Palikur - History and Cultural Relations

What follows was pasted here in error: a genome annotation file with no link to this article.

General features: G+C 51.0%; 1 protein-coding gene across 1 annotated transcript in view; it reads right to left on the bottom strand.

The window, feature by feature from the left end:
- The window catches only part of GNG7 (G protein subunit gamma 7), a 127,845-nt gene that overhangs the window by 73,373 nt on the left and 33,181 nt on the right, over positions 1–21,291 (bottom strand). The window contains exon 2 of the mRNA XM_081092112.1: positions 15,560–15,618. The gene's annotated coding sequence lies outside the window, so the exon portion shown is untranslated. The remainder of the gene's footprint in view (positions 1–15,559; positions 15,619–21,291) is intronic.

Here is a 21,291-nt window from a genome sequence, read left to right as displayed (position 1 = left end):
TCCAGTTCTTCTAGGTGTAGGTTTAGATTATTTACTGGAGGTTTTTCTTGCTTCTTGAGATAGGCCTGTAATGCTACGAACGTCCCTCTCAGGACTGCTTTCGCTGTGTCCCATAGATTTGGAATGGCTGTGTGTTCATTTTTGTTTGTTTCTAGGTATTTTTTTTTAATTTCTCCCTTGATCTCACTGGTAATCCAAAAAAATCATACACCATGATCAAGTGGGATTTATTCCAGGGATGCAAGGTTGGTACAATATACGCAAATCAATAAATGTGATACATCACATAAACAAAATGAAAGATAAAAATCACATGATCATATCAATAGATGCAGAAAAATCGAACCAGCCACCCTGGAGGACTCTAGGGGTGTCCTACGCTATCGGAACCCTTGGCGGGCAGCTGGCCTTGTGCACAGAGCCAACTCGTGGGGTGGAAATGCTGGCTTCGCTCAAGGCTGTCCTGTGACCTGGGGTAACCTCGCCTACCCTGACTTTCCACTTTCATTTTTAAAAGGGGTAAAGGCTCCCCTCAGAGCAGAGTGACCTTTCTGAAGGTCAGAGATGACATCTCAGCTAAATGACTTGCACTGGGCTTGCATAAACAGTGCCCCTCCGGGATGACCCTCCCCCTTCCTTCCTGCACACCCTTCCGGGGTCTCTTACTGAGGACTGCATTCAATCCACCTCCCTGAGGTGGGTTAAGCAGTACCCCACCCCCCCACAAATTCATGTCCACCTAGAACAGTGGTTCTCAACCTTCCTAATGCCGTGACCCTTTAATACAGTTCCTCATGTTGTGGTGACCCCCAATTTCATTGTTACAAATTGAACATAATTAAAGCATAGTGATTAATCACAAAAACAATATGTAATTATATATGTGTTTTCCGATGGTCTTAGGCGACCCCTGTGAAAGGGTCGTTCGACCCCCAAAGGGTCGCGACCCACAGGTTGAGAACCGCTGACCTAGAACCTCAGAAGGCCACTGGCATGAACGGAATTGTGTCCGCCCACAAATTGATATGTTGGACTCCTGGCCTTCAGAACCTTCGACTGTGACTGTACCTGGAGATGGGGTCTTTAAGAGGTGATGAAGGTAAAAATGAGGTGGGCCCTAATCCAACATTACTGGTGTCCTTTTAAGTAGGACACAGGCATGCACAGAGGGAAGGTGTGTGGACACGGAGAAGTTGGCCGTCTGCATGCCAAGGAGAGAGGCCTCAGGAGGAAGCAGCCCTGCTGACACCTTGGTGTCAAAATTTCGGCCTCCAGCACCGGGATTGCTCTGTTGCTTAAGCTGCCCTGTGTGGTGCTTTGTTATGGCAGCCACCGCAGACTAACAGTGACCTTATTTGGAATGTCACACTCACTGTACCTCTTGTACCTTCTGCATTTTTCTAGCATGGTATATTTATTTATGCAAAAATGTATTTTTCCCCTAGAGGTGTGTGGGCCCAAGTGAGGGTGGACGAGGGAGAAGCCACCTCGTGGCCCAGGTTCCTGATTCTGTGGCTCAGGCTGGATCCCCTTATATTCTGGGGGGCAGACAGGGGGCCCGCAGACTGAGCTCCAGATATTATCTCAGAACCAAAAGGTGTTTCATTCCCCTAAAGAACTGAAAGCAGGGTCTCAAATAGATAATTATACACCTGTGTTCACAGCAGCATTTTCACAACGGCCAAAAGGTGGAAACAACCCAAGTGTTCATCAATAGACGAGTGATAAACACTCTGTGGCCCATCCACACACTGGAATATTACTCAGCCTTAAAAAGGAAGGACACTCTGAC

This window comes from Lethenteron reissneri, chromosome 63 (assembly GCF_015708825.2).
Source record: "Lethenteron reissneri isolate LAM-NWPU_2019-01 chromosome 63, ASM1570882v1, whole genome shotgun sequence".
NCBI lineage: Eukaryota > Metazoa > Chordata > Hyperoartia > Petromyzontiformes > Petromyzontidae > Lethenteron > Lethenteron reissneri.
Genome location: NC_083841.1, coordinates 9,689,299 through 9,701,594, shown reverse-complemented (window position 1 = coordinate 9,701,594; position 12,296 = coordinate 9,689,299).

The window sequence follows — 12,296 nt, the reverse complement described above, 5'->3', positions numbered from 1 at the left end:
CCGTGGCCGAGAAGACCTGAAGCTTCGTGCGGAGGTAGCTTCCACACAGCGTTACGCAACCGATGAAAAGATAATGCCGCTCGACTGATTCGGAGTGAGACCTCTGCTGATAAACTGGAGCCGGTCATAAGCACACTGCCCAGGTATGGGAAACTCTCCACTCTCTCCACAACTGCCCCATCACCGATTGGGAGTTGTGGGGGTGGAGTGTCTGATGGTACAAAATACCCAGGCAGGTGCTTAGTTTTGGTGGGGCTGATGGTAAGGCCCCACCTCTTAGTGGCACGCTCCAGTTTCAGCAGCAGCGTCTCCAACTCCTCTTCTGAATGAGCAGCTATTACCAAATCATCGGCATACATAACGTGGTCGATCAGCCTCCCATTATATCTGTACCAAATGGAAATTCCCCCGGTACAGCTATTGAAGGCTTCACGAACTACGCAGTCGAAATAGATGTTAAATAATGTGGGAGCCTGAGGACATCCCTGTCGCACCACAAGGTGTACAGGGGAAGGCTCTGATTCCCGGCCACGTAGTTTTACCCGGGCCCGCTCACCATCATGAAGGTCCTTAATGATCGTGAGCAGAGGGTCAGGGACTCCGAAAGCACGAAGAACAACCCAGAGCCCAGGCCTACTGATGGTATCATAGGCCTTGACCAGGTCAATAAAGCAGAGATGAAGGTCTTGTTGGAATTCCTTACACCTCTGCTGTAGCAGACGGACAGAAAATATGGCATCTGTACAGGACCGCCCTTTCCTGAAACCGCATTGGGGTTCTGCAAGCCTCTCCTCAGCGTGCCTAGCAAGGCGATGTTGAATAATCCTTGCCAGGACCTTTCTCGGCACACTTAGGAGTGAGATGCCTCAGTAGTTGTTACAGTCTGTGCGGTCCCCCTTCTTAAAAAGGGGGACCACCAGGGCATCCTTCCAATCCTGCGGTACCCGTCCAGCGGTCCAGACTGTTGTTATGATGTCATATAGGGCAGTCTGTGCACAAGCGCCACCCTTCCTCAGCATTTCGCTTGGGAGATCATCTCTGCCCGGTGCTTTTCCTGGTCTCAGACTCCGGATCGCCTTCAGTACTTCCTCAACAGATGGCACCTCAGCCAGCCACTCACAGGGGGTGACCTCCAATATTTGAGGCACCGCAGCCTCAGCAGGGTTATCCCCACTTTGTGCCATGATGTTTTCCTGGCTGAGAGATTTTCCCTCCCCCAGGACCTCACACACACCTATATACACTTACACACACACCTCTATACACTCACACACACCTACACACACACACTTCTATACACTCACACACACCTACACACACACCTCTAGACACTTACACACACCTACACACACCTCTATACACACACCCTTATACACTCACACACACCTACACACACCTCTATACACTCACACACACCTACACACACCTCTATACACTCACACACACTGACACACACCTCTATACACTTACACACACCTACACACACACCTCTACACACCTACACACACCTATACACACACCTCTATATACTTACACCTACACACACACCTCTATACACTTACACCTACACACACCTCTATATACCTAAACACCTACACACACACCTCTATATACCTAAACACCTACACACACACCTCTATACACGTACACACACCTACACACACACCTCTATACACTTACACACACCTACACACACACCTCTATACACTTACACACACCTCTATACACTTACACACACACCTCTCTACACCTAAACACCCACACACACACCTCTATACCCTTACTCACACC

The first explorations in the area of Guiana were made by the English, Dutch, and French, especially following the expedition by Lawrence de Keymes in 1596, who reported the presence of a dozen indigenous nations. The area to the north of the Oiapoque was then occupied by the Carib (Caribbana) Indians, and that to the south by the Arawak (Arowachi, Arowacas). In 1604 the Frenchmen Sieur de Ravardière and Guy de Mocquet made a reconnaissance of the Guianan littoral. They found that the Yayo and Karipúna-Palikur Indians had formed a confederation to attack the Galibí. In the 1680s the Palikur and the Galibí were still enemies, until a certain M. Ferolles made an attempt to reconcile them. He arranged a ceremony in which the chiefs of both groups had fistfights, embraced, and then said their good-byes. As of the beginning of the eighteenth century, there are no more recorded conflicts between the Palikur and the Galibí. D'Anville's map of 1729 shows the Palikur living between the Calçoene and Curipi rivers, with the notation that they were friends of the French. In 1783 a Jesuit priest, Father Fauque, established a short-lived mission among the Uaçá Palikur, but was not able to evangelize even the small group with whom he had strong ties. At the end of the eighteenth century, when Portugal and France were at war with each other, a Portuguese expedition occupied the contested territory, burned all Indian villages—including those of the Palikur—and carried off the inhabitants into the interior of Brazil. Because of this, the Palikur remained isolated during the nineteenth century, and there are few reports about them. As soon as the disputed territory was conceded definitively to Brazil in 1900, the Brazilian authorities began to oust the immigrants and merchants from French Guiana (Creoles, Malayans, etc.) who had settled in the Oiapoque-Uaçá area. As late as the 1920s the Urucauá Palikur still continued to sympathize more with the Creoles than with the Brazilians. This was because they had not forgotten the enslavement of their ancestors by the Portuguese, and because the majority of the Brazilians despised the Indians and faulted them for speaking patois and not Portuguese. Baptisms of the Palikur continued to take place in the city of Saint Georges (French Guiana), and the indigenous captain of Urucauá went on wearing a French-style uniform even though more than twenty years had passed since the end of the Dispute. In 1936 the War Ministry of Brazil sent an emissary, Major Tomaz Reis, to Uaçá to study the possibility of gathering the Indians in a single village and using them as border guards. The emissary did not think this possible, however, because of intertribal differences. In 1942 the Serviço de Proteçâo aos Índios (SPI, the Indian Protection Service) installed a Nationalization Service at the confluence of the Uaçá and Curipi rivers, intending to integrate the natives of the area into the larger Brazilian society. The plans that were put into practice did not fully reach their objectives, however, owing to the lack of good environmental and ethnological studies, especially on the Palikur. They were not given school instruction at that time because of the reaction of the Palikur elders, who believed school to be a form of slavery. But as of 1967, when they began adopting Pentecostalism, and when contacts with Brazilians improved, the Palikur became amenable to formal schooling and to the various programs the National Indian Foundation (Fundação Nacional do Índio, FUNAI), created in 1967, introduced in the region. Historically, the Palikur were divided into two regional groups of several villages, each of which was occupied by only one clan. Apart from family dwellings, they built larger houses away from the single-family units, spacious enough to accommodate between 30 and 40 people. Territorial separation no longer prevails, and clan groups are distributed indistinctly between several villages. On the Rio Urucauá, until 1970, population figures varied between 15 and 70 persons. In the village of Ukumenê, however, where a Pentecostal church was built in 1980, there were 350 people, that is to say, more than one-half the Palikur population on the Urucauá. The rectangular houses, usually occupied by only a nuclear family, are without walls and have two-sided straw roofs and eaves; the floors are of planks or paxiuba -palm stems, averaging 4 meters in length by 3 meters in width. Houses are built with no fixed plan, with the exception of the village of Ukumenê, where they line a street. The Palikur traditionally slept on woven cotton hammocks. In the twentieth century, however, they have begun sleeping on rush mats, which they learned to make from the Blacks of the Rio Cunani. As of 1942, when SPI's Nationalization Service was installed in the area, the Palikur began using mosquito nets.


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